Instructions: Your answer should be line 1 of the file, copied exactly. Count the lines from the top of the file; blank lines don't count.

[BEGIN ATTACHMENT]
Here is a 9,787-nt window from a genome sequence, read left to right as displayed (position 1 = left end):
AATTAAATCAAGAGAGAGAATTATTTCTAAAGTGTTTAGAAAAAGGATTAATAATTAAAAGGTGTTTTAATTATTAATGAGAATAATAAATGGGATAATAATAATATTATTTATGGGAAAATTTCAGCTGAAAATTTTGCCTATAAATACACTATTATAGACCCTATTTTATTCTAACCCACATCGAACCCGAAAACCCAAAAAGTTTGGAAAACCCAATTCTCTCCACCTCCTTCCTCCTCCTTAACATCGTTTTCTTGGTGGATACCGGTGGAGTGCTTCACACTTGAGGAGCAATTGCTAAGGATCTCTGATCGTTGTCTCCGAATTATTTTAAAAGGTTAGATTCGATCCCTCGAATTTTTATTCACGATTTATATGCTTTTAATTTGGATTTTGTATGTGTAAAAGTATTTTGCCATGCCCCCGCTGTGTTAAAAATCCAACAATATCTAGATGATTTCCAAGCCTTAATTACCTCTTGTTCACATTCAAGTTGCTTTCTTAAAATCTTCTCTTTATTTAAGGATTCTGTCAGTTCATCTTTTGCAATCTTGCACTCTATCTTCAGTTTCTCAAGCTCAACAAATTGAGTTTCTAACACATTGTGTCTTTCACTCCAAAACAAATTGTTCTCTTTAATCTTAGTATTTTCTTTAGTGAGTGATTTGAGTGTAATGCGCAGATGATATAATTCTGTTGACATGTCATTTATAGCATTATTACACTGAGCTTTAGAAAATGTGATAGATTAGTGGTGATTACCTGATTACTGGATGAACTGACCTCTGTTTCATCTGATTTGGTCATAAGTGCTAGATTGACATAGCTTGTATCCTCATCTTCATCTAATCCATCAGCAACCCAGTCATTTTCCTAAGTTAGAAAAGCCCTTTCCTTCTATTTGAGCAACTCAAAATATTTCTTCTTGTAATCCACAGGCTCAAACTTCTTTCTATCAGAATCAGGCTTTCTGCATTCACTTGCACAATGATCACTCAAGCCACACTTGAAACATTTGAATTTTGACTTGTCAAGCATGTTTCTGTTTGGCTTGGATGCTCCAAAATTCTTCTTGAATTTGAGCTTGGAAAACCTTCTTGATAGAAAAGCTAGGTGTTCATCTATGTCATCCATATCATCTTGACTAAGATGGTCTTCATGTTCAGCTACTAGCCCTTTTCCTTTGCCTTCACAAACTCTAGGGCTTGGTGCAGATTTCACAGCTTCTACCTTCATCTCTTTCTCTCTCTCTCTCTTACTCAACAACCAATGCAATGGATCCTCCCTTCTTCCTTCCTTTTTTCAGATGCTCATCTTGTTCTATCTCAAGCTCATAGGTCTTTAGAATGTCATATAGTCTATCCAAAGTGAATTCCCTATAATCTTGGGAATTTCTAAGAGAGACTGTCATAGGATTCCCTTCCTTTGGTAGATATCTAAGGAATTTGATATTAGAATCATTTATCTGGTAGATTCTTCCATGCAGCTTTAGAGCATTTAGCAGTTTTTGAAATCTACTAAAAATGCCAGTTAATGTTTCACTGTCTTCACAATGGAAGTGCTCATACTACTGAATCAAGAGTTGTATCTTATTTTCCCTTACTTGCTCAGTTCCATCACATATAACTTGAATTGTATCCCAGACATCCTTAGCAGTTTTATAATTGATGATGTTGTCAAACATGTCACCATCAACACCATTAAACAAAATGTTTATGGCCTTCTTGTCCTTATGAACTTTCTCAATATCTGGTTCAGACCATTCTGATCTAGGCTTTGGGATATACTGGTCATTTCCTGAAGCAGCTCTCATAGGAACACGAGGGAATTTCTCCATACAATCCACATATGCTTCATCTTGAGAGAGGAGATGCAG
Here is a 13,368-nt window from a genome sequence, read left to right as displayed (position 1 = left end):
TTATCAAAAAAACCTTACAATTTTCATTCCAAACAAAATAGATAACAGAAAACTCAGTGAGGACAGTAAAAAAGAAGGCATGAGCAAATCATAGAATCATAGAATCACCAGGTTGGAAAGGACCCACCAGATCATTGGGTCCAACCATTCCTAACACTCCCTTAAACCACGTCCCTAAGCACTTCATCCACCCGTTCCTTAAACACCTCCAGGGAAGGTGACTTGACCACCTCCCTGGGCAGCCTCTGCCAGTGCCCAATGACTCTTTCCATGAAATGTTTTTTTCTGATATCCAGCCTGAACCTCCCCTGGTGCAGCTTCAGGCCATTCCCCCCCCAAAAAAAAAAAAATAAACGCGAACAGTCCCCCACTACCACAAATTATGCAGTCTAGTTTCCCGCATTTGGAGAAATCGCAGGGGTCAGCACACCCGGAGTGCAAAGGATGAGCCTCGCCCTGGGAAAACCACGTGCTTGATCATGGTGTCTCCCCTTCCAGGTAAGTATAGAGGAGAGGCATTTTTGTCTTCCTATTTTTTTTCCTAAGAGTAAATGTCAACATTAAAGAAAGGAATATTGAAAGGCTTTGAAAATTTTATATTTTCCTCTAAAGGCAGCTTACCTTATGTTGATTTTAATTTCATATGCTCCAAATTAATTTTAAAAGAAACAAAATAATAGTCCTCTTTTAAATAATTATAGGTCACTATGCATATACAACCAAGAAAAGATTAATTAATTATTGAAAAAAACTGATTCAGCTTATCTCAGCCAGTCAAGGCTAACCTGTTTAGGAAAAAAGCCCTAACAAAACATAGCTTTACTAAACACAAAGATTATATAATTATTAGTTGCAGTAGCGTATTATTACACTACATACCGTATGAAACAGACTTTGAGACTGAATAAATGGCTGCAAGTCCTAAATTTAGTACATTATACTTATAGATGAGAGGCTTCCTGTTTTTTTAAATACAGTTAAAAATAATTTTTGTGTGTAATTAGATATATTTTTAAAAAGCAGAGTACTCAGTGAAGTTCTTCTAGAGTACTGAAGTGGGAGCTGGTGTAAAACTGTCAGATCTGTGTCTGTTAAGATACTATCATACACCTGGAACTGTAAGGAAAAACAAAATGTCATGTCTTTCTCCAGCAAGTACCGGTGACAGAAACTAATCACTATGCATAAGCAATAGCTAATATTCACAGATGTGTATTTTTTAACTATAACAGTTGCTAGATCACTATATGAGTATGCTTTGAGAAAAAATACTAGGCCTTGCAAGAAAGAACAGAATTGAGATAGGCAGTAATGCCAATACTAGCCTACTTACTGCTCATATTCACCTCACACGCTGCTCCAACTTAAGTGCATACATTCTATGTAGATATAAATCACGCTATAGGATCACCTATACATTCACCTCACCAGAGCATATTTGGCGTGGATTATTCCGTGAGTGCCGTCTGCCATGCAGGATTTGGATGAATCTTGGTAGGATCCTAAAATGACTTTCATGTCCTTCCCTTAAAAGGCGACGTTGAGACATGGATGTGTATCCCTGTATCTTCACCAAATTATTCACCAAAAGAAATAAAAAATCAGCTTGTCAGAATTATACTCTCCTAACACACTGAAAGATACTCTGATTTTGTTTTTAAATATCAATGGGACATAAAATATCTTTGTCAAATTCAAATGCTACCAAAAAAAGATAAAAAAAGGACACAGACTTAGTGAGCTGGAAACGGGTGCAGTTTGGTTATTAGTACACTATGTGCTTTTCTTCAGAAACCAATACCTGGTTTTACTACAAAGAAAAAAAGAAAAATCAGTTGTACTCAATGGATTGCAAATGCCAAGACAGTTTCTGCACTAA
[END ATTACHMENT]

Here is a 9,787-nt window from a genome sequence, read left to right as displayed (position 1 = left end):